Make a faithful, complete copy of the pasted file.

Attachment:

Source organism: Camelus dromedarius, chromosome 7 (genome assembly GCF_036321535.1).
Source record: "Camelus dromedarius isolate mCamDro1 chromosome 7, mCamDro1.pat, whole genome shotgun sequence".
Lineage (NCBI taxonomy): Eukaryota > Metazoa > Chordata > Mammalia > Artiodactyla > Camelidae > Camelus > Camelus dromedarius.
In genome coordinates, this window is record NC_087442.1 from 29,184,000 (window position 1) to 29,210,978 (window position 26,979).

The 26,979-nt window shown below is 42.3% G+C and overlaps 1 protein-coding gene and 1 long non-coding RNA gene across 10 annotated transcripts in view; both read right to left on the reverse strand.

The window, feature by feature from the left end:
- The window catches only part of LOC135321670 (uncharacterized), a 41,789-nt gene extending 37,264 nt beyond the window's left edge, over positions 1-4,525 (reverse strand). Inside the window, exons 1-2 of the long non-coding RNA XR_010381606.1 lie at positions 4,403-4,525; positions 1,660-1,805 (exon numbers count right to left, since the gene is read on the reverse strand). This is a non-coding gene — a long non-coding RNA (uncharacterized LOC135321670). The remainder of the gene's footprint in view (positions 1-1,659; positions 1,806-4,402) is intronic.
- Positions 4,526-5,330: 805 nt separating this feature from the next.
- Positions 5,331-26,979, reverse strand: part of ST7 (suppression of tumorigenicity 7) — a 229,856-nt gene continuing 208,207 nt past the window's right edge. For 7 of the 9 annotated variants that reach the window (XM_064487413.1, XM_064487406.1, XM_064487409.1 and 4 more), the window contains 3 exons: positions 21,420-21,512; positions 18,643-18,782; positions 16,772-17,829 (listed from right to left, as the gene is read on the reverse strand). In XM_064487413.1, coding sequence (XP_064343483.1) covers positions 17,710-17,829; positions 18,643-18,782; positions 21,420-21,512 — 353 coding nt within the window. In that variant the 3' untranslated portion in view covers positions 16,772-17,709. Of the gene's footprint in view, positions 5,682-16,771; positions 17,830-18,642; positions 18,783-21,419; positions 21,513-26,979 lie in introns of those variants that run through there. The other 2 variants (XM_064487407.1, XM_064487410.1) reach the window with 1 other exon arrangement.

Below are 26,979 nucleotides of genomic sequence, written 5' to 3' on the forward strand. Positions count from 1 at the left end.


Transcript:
Source organism: Camelus dromedarius, chromosome 7 (genome assembly GCF_036321535.1).
Source record: "Camelus dromedarius isolate mCamDro1 chromosome 7, mCamDro1.pat, whole genome shotgun sequence".
Lineage (NCBI taxonomy): Eukaryota > Metazoa > Chordata > Mammalia > Artiodactyla > Camelidae > Camelus > Camelus dromedarius.
In genome coordinates, this window is record NC_087442.1 from 29,184,000 (window position 1) to 29,210,978 (window position 26,979).

The 26,979-nt window shown below is 42.3% G+C and overlaps 1 protein-coding gene and 1 long non-coding RNA gene across 10 annotated transcripts in view; both read right to left on the reverse strand.

The window, feature by feature from the left end:
- The window catches only part of LOC135321670 (uncharacterized), a 41,789-nt gene extending 37,264 nt beyond the window's left edge, over positions 1-4,525 (reverse strand). Inside the window, exons 1-2 of the long non-coding RNA XR_010381606.1 lie at positions 4,403-4,525; positions 1,660-1,805 (exon numbers count right to left, since the gene is read on the reverse strand). This is a non-coding gene — a long non-coding RNA (uncharacterized LOC135321670). The remainder of the gene's footprint in view (positions 1-1,659; positions 1,806-4,402) is intronic.
- Positions 4,526-5,330: 805 nt separating this feature from the next.
- Positions 5,331-26,979, reverse strand: part of ST7 (suppression of tumorigenicity 7) — a 229,856-nt gene continuing 208,207 nt past the window's right edge. For 7 of the 9 annotated variants that reach the window (XM_064487413.1, XM_064487406.1, XM_064487409.1 and 4 more), the window contains 3 exons: positions 21,420-21,512; positions 18,643-18,782; positions 16,772-17,829 (listed from right to left, as the gene is read on the reverse strand). In XM_064487413.1, coding sequence (XP_064343483.1) covers positions 17,710-17,829; positions 18,643-18,782; positions 21,420-21,512 — 353 coding nt within the window. In that variant the 3' untranslated portion in view covers positions 16,772-17,709. Of the gene's footprint in view, positions 5,682-16,771; positions 17,830-18,642; positions 18,783-21,419; positions 21,513-26,979 lie in introns of those variants that run through there. The other 2 variants (XM_064487407.1, XM_064487410.1) reach the window with 1 other exon arrangement.

Below are 26,979 nucleotides of genomic sequence, written 5' to 3' on the forward strand. Positions count from 1 at the left end.